I’m almost finished with the Oksana Zabuzhko novel I mentioned here, and it not only makes me want to study Ukrainian, it got me interested enough in Ukrainian history to buy Paul Robert Magocsi’s A History of Ukraine. I remember when the first edition came out and I saw it in a bookstore near Rockefeller Center, where I worked; I was tremendously impressed, but $35 was way out of my price range, so I just paged through it admiringly. Fortunately, Amherst Books had a used (but unmarked) copy for $10, which happens to be exactly my limit, so I grabbed it. (There is a new edition from 2010, but at $54.95—used copies from $42.72—I’m not even going to waste time thinking about it.) Not only is it comprehensive (784 pages) and well written, it has a wide scope (“While this book also traces the evolution of ethnic Ukrainians, it tries as well to give judicious treatment to the many other peoples who developed within the borders of Ukraine, including the Greeks, the Crimean Tatars, the Poles, the Russians, the Jews, the Germans, and the Romanians”). The Amazon page has a quote from Nicholas Riasanovsky’s review that so succinctly sums up some of the book’s virtues that I’ll just reproduce it:
Professor Magocsi overcame these [problems associated with writing history texts] and still other difficulties extremely well, indeed at times brilliantly. His forty-two unobtrusive, usually page-long maps establish a better graphic setting for history than any other textbook I am acquainted with, thus confirming the distinction the author had already earned with his historical atlases. A remarkable, quite unusual, and very successful aspect of the book is the daring inclusion right in the text (although on a distinctive light grey rather than white background) of numerous documents, eyewitness accounts, and other primary sources as well as occasionally some more specialized explanatory material. The marvel is how well these insertions blend with the basic narrative and support it.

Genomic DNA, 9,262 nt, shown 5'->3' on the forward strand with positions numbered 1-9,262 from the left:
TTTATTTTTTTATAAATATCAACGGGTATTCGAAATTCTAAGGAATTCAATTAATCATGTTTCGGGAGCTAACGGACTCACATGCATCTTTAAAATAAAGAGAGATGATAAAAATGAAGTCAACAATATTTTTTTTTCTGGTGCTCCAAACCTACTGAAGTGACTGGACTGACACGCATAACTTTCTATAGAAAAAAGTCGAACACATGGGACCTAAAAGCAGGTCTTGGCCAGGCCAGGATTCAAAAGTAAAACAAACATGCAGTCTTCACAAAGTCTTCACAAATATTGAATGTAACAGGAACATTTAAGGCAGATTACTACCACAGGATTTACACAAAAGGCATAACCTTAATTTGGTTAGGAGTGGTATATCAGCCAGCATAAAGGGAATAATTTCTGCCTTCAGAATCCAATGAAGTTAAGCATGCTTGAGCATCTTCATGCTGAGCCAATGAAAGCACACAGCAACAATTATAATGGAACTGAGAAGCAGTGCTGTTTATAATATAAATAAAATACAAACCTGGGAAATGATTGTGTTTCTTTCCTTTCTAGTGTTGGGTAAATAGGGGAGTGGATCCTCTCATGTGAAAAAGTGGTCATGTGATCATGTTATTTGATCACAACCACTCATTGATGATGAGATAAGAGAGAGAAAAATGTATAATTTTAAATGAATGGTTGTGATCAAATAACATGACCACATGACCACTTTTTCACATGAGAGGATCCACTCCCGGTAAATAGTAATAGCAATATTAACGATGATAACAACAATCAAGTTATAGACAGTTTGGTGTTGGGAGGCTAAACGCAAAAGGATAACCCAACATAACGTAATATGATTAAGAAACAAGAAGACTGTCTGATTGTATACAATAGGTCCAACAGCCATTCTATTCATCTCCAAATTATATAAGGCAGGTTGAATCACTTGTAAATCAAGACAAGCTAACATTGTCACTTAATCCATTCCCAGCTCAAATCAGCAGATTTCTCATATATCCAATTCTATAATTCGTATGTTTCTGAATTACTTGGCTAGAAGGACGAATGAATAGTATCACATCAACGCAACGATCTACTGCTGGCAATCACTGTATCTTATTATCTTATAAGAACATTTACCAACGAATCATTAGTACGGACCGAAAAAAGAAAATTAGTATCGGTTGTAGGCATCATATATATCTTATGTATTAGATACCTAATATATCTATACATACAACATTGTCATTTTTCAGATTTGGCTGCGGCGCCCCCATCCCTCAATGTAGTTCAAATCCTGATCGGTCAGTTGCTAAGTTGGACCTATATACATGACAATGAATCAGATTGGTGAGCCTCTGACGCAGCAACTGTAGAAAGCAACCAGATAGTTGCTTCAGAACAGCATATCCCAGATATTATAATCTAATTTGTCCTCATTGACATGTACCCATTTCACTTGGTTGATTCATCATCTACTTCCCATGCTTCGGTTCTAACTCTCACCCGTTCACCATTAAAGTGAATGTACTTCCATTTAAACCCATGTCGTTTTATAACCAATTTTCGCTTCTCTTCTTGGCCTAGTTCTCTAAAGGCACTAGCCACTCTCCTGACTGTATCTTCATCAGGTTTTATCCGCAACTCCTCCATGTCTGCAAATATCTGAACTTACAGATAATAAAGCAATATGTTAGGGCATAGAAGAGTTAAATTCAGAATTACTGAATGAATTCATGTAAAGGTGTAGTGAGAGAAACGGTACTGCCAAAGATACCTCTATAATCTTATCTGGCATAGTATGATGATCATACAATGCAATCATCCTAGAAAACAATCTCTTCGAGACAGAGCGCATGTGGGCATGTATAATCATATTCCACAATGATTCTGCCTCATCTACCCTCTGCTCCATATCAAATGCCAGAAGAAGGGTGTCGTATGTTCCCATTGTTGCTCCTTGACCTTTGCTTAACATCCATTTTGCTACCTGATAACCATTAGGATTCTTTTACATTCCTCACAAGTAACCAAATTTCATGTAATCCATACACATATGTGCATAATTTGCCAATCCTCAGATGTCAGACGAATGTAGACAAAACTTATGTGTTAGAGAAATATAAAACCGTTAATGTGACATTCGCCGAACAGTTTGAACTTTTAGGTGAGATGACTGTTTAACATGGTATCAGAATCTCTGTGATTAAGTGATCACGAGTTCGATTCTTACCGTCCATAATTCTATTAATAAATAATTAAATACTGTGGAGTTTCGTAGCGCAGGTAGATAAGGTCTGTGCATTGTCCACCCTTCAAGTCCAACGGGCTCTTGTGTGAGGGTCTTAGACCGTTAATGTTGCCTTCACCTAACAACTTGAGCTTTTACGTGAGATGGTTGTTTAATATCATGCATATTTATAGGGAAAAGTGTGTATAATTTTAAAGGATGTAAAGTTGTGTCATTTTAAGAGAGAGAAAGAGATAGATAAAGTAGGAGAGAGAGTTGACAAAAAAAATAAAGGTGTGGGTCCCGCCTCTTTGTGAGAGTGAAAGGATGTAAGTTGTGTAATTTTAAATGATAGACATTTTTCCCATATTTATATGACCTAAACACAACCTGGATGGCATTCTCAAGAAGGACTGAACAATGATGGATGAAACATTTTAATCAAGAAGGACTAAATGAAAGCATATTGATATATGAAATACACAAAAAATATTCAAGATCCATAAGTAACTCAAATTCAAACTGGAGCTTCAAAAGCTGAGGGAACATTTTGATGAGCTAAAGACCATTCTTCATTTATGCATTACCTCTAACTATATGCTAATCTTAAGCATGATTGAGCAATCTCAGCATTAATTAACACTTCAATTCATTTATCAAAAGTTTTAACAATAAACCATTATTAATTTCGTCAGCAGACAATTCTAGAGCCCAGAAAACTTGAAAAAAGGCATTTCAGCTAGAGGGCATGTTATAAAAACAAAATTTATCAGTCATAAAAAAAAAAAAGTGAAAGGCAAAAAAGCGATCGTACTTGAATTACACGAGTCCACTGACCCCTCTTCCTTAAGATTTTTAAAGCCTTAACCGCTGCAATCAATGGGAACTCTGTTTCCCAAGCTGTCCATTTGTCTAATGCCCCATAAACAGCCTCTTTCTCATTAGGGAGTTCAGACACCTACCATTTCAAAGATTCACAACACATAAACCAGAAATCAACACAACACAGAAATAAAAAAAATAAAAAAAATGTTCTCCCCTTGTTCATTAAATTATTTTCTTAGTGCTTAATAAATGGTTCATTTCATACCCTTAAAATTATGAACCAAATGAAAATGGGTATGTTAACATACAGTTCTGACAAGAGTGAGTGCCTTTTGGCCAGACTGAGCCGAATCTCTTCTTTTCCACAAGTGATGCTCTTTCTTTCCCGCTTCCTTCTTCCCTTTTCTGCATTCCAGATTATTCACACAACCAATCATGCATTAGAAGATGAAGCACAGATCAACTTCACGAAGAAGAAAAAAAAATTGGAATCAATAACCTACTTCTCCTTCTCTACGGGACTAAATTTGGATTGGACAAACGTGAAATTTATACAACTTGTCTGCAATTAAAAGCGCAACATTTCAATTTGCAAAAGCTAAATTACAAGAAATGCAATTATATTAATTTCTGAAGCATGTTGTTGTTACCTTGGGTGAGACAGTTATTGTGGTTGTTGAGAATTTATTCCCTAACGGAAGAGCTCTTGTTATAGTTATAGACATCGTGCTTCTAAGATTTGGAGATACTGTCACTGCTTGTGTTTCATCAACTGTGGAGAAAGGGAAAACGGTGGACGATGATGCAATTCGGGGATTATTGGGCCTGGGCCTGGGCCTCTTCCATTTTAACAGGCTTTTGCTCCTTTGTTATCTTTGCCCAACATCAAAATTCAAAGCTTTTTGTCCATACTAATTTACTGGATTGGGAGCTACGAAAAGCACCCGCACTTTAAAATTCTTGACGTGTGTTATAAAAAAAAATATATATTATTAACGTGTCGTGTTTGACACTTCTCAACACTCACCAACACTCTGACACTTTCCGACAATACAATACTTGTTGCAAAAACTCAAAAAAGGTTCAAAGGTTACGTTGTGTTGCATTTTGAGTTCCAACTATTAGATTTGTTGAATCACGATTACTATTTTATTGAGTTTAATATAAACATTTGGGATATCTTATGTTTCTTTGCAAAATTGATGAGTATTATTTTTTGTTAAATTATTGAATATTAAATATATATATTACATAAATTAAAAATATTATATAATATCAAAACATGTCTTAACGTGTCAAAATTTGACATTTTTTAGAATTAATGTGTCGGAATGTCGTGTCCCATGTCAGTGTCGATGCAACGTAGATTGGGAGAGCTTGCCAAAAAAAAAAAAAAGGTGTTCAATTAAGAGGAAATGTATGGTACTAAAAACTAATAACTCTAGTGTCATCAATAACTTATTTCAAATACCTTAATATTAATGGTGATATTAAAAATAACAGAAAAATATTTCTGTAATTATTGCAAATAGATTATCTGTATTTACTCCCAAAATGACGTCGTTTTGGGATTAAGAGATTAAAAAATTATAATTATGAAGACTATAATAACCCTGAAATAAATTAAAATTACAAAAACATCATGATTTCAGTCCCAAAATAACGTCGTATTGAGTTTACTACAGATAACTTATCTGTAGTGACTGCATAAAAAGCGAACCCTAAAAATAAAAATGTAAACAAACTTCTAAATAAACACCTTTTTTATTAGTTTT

One of those light-gray insertions is an essay on “The Meaning of Rus’” that I’ll quote here to give an idea of the magisterial thoroughness and impartiality with which he discusses contested topics:
Whereas controversy continues to rage over the origin of the term Rus’, there is some consensus as to how the term came to be applied to the territory and inhabitants of the Kievan realm. Initially, the term Rus’ was associated with the ruling Varangian princes and the lands under their control. This meant, in particular, the cities of Kiev, Chernihiv, and Pereiaslav together with the surrounding countryside. The lands within this larger Kiev-Chernihiv-Pereiaslav triangle become the Rus’ land par excellence.
Beginning with Volodymyr the Great in the late tenth century and, especially, Iaroslav the Wise in the eleventh century, there was a conscious effort to associate the term with all the lands under the hegemony of Kiev’s grand princes. To the concept of Rus’ as the territory of Kievan Rus’ was added another dimension by the Christian inhabitants’ description of themselves collectively as Rus’ (the singular of which term was rusyn, sometimes rusych). Nevertheless, while political and cultural leaders from the various principalities (Galicia-Volhynia, Novgorod, Suzdal’, etc.) may have spoken of their patrimonies as part of the land of Rus’, they often referred to Rus’ as simply a roughly triangular area east of the middle Dnieper River surrounding the cities of Chernihiv, Kiev, and Pereiaslav.